And those com­men­taries are only the begin­ning.  The first disc also includes two fea­turettes, one a 40-plus-min­utes inter­view with Luigi Cozzi and the sec­ond an analy­sis of the score by Mars, the com­poser behind Deadhouse Music.  The Cozzi inter­view is a charmer, with the direc­tor going through the his­to­ry of his career and the mak­ing of Starcrash in a hum­ble, like­able man­ner.  The music fea­turet­te is a nov­el inclu­sion, with Mars relat­ing some inter­est­ing triv­ia about Barry’s work (it was record­ed quick­ly at the end of the scor­ing ses­sions for Moonraker) and then dis­cussing a few key cues in detail as they play along under his analy­sis.  It’s a nice, acces­si­ble piece that does a fine job break­ing down the scor­ing process for the lay­man.

The first disc also offers a col­lec­tion of Starcrash trail­ers, includ­ing com­men­taries by Joe Dante and Eli Roth.  Dante’s is a must-lis­ten as he cut the trail­er, the final spot he cut for New World.  The disc clos­es out with a mam­moth image gallery that cov­ers every­thing from con­cep­tu­al art to behind-the-sce­nes pho­tos.

The sec­ond disc digs even deep­er, begin­ning with a 37-min­ute assem­blage of delet­ed and alter­nate sce­nes.  Starcrash was cut by around 5 min­utes for American release and this scene-by-scene col­lec­tion shows how mul­ti­ple moments play dif­fer­ent­ly in the European ver­sion.  There are also title cards before each scene offer­ing help­ful info about what to look for.  The most fun of the­se is an alter­nate end cred­its scene offer­ing a rad­i­cal rein­ter­pre­ta­tion of the film’s main the­me.

There is also anoth­er inter­view, a 72-min­ute (!) chat with Caroline Munro.  It’s a bit too much of a good thing as it’s a sta­t­ic talk­ing-head piece that’s only bro­ken up by title cards for the ques­tion.  It’s in seri­ous need of cut­aways to stills and film footage, not to men­tion a lit­tle prun­ing of the excess chat before and after each answer.  That said, Munro hold court in her appeal­ing, self-effac­ing style and shares a few good tales.

The oth­er fea­turet­te on Disc 2 comes from fx-man Armando Valcauda and relates his mem­o­ries via a mon­tage of footage and behind-the-sce­nes pho­tos.  His title cards suf­fer from some bro­ken English but he relates his tale with plen­ty of good cheer and kind words for his col­lab­o­ra­tors.  Fans will want to watch it because it fea­tures rough footage of two stop-motion fx sce­nes shot but not used in the film.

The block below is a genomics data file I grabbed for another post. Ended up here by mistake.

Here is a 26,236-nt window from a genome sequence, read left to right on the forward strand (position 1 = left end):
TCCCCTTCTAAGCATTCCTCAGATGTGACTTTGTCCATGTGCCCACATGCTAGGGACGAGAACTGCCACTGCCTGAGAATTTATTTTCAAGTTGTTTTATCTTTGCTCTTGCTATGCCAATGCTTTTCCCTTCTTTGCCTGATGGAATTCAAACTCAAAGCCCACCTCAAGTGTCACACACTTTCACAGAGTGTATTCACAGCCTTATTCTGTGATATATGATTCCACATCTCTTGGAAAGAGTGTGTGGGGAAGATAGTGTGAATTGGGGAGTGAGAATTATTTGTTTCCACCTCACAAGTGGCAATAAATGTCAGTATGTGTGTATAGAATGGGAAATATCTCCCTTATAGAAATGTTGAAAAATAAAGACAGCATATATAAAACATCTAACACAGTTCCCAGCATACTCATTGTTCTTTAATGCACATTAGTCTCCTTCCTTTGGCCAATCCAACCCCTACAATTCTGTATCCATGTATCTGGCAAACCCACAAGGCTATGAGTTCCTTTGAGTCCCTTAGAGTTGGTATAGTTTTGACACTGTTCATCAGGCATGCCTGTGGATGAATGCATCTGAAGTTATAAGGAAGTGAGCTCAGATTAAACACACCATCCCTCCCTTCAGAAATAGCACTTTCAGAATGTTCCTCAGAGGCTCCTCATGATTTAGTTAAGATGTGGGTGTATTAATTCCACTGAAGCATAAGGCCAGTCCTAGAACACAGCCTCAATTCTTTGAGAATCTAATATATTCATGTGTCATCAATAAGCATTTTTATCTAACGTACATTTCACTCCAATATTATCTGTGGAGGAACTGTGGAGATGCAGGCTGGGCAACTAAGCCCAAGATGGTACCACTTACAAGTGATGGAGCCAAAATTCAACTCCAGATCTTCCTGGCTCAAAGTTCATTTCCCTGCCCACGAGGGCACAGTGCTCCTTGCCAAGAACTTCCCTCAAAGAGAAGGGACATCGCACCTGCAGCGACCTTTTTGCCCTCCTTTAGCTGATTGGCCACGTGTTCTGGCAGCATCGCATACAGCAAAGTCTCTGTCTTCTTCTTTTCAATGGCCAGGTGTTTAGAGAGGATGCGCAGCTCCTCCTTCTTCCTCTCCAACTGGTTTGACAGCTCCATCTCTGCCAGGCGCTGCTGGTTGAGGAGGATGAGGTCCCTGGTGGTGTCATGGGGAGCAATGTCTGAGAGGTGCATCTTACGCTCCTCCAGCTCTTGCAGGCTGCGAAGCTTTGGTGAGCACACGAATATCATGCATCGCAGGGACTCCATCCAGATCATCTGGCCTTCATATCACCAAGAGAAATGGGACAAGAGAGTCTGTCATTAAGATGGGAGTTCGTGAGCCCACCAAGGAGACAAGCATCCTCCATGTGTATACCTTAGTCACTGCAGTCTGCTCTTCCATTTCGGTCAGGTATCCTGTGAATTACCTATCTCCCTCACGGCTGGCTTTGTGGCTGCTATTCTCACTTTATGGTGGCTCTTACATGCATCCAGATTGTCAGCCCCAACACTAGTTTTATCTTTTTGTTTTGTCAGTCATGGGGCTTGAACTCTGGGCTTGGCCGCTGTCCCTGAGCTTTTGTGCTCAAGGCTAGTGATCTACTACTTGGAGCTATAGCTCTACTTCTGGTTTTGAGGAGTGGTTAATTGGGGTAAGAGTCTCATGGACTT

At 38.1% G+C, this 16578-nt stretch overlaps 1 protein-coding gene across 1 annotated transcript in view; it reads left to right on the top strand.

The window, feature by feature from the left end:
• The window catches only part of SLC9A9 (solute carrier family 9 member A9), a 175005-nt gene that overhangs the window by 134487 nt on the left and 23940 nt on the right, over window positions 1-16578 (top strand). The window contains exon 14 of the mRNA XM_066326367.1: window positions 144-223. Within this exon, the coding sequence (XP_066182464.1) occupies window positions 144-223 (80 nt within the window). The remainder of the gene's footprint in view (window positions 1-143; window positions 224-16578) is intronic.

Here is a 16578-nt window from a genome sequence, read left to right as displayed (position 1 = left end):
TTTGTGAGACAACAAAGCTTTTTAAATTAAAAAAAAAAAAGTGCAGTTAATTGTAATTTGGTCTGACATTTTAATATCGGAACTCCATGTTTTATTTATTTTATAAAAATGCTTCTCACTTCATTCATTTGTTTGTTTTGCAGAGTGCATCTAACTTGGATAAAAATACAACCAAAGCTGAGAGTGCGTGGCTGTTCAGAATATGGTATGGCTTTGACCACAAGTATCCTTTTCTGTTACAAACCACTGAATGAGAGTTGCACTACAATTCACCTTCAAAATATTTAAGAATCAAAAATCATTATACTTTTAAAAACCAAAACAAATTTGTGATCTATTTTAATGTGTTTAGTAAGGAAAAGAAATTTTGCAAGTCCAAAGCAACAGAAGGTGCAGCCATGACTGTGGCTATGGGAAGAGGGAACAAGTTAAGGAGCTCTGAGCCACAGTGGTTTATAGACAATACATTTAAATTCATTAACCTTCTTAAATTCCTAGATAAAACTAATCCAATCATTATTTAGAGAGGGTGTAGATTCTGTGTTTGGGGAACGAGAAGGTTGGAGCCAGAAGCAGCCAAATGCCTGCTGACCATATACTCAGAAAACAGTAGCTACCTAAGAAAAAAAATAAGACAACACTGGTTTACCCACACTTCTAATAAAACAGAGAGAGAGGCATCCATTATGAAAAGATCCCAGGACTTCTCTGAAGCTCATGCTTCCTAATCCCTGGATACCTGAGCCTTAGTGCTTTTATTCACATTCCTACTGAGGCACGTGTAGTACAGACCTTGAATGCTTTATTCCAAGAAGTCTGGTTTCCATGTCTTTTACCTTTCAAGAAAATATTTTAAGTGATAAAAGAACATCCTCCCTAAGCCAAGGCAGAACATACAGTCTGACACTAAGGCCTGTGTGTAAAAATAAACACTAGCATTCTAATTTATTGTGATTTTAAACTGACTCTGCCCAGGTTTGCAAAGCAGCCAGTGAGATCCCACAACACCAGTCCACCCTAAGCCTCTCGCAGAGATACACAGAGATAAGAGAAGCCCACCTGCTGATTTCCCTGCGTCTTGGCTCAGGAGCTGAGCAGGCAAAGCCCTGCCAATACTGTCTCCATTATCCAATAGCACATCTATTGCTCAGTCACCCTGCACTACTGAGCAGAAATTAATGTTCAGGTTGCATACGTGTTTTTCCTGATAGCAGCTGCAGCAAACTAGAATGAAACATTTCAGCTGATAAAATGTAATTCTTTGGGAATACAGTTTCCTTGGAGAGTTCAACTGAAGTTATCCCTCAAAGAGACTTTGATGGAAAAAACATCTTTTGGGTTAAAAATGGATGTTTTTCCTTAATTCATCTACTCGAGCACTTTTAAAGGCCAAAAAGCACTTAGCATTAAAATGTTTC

The sec­ond disc is round­ed out by a 20-min­ute col­lec­tion of silent, black-and-white behind the sce­nes footage that Romano nar­rates and a DVD-ROM inclu­sion of the film’s script.  The lat­ter inclu­sion is dif­fer­ent from the usu­al script-PDF because it also fea­tures stills, gor­geous con­cep­tu­al art and anno­ta­tions by Romano.  Thus, it’s a must for the film’s obses­sive fans.

Some review­ers have expressed dis­be­lief at the obses­sive nature and ragged edges of this 2-disc set — and if you aren’t accus­tomed to obses­sive schlock ado­ra­tion, it might seem a bit much — but it all makes per­fect sense to Your Humble Reviewer.  Like the film it pays trib­ute to, this two-disc set is a shag­gy yet thor­ough­ly ingra­ti­at­ing affair fueled by pure cinephilic love.  It’s hard to imag­ine a more appro­pri­ate way to cel­e­brate Starcrash.

Starcrash

Starcrash

While run­ning from the author­i­ties, a pair of smug­glers (Marjoe Gortner, Caroline Munro) are recruit­ed by The Emperor (Christopher Plummer) to res­cue his miss­ing son (David Hasselhoff) while they track down a mys­te­ri­ous super weapon designed by an evil Count (Joe Spinell). Their wild adven­ture takes them through time and space as they bat­tle giant robots, cave­men and ama­zons.






Starcrash (Blu-ray)

Starcrash (Blu-ray)